As the year comes to a close it is wise to take a look at your portfolio for potential tax loss harvesting. This strategy only applies to taxable (non-tax deferred/retirement) accounts. Income and losses within tax deferred retirement accounts do not have a bearing on your current year income tax return.

So look at your taxable accounts for any investments which have unrealized capital losses. You can sell any losing investments by December 31 to harvest the losses for the current tax year. These capital losses can then be used to offset any gains realized during the year. However, they can even offset up to $3,000 of ordinary (non-capital gain income).

Just watch out for the wash sale rules. If you want to be able to use any realized capital loss, you cannot purchase the investment sold (or another which is “substantially identical”) within 30 days before or after the sale. A purchase, even if it’s in your IRA or other retirement account may trigger the wash sale rules and your loss will be disallowed.

Max Out or Increase Employer 401k Retirement Contributions

With IRAs, you generally have until April 15 to make contributions for the previous year. But with employer 401k plans, you generally must act by December 31. Your share of contributions for 401k plans comes out of your paycheck.

So if you haven’t reached the maximum contribution amount by December, you may be able to set aside more. You can increase the contribution deducted from your last couple of paychecks. Maxing out is an option but it’s not necessary.

Any increase in your contributions will lower your taxable W-2 wages. Not to mention that you will be putting aside more money for the all-important goal of retirement.

The maximum amount you can contribute for 2017 is $18,000. If you are age 50 or older, you can make an additional $6,000 contribution for a total maximum of $24,000.

Bunch Expenses Subject to Thresholds

Two common types of itemized deductions are subject to thresholds. These are medical expenses and miscellaneous deductions subject to the 2% of adjusted gross income (AGI) threshold. This makes it difficult to benefit from such expenses, especially if you make more income.

But if you bunch such expenses together, you may be able to get a benefit. The benefit may be greater if you do so in a year where your income is lower since the thresholds will also be lower.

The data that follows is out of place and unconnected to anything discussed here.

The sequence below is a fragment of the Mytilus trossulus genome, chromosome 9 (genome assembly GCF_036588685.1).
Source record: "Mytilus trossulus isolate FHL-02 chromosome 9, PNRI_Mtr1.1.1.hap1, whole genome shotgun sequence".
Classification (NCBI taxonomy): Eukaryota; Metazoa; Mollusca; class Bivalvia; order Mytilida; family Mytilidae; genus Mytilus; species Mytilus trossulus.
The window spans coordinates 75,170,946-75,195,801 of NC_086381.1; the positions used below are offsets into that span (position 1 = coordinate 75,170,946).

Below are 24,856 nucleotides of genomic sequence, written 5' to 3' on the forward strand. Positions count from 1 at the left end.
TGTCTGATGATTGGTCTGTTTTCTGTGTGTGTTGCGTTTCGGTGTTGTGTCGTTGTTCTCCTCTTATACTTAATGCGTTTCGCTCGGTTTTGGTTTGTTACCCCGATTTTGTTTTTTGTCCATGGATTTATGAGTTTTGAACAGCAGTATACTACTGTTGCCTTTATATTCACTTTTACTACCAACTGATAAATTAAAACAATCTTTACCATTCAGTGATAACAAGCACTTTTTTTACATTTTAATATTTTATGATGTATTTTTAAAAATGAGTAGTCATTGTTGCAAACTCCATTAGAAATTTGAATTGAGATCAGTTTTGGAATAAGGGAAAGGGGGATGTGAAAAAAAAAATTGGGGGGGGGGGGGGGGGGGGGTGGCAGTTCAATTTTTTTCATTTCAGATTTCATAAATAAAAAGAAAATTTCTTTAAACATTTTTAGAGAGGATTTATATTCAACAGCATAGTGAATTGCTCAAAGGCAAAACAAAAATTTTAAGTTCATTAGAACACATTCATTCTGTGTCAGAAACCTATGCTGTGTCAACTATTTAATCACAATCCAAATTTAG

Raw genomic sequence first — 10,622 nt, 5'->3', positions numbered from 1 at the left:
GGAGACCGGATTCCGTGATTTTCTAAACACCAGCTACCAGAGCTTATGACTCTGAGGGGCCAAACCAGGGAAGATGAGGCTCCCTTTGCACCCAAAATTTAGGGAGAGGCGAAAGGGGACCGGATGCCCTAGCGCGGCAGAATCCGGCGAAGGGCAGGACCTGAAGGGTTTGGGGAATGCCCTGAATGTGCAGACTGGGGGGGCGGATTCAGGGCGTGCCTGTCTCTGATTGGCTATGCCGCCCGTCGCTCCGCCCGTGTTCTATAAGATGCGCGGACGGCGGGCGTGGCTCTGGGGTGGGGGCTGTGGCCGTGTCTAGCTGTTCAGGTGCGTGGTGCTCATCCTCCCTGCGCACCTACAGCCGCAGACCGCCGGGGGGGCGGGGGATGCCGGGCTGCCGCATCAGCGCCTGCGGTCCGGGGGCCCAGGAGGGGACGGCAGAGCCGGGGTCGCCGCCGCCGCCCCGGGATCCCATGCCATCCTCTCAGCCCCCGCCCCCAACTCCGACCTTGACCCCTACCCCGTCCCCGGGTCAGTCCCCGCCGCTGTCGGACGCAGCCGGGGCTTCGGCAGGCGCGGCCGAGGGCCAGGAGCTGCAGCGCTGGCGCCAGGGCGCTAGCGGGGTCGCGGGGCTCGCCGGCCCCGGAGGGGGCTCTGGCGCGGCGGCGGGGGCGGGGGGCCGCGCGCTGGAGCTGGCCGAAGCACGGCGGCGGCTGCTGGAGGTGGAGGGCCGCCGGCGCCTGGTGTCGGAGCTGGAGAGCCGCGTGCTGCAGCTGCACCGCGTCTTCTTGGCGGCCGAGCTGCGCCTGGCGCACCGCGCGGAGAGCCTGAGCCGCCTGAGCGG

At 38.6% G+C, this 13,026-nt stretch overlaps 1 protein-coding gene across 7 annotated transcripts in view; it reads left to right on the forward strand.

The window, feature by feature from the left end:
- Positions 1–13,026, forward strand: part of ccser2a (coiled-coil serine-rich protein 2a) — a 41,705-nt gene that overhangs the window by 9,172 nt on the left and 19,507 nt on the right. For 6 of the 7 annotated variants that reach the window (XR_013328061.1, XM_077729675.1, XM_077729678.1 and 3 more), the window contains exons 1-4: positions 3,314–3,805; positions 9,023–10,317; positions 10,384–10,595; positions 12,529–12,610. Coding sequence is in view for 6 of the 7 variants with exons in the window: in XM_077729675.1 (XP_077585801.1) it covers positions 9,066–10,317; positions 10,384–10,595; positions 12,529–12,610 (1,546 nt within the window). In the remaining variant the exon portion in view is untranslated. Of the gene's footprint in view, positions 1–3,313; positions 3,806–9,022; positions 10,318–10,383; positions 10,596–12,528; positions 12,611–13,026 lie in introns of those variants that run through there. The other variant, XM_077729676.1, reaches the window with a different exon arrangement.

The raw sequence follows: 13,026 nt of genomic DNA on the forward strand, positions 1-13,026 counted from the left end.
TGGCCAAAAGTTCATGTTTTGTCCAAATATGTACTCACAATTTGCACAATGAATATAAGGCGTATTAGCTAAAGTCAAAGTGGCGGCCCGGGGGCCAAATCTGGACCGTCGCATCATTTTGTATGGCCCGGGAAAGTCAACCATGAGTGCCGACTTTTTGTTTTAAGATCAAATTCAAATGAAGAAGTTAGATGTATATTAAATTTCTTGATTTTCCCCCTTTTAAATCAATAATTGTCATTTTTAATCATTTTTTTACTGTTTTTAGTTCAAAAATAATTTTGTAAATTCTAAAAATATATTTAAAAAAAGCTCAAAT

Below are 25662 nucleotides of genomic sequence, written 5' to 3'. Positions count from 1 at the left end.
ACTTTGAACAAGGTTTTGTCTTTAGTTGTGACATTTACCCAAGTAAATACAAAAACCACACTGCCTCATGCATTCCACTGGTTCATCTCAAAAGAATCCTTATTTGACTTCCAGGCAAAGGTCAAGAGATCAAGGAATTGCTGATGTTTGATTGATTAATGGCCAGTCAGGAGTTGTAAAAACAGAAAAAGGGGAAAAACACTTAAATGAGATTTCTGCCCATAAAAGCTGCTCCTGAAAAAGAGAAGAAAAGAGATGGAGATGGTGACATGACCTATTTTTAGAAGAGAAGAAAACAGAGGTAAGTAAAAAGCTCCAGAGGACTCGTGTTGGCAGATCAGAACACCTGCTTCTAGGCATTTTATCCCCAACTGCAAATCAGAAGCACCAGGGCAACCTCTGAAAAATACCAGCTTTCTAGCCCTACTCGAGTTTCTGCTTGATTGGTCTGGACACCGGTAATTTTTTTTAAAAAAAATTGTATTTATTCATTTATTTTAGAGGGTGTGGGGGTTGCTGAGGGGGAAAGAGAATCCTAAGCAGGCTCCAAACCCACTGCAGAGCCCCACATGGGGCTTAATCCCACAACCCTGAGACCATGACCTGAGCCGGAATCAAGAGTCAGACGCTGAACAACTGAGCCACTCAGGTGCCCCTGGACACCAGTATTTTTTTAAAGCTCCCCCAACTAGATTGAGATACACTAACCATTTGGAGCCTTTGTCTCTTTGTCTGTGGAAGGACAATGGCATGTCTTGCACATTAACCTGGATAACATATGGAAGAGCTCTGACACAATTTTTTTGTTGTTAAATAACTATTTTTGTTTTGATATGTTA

For example, let’s say that you have adjusted gross income of $50,000 this tax year, and out of pocket medical expenses thus far amount to $5,000. As it stands now, you will not receive any tax benefit from your out of pocket expenses. This is so because you are only allowed to deduct anything over 10% ($5,000). So in this case, you are right at the threshold. If you have the same income and expenses next year, the same will hold true.

But what if you can move at least some of next year’s expenses to the current year? To the extent you can do so and exceed the 10% threshold, such expenses will be deductible this year. This may make it tougher to get a deduction next year. But something is better than nothing. A good strategy is to bunch expenses every other year if possible.

The same concept applies with miscellaneous itemized deductions subject to the 2% floor. This includes items such as unreimbursed employee business expenses, investment fees, union dues, and tax preparation fees.

For this strategy to work, you must itemize your deductions using IRS Schedule A. Also, if you are subject to the alternative minimum tax (AMT), you will not get a benefit from miscellaneous deductions subject to the 2% threshold.

Use Health Flexible Spending Account (FSA) Balances By Year End if There is No Grace Period or Carryover Feature

Because it is so difficult to get a deduction for medical expenses due to the 10% threshold, many turn to health FSA plans provided by their employers. These are plans which allow you to put pretax dollars aside for copays, prescriptions, and other qualifying out of  pocket medical expenses. Certain dental and vision care also qualify. But insurance premiums and cosmetic types of procedures generally do not.

FSA plans essentially allow you to get a deduction for these medical expenses by reducing your taxable W-2 wages by the amount contributed to the plan. But these plans generally have a “use-it-or-lose-it” feature. So any funds in the plan not utilized by December 31 may be lost. Sometimes the employer provides a grace period or carryover feature. These features give you until early in the following year to use the money in the plan, or allow you to carry over a specified balance into the next year.

If such features are not included in your plan, or if you have more than the amount allowed to be carried over, you must act by December 31st. Use up the money by scheduling a visit before year end to your doctor or dentist, optometrist, etc.


Every one of the strategies discussed above may not apply to you. But even one of the above tax saving ideas can help you save some money.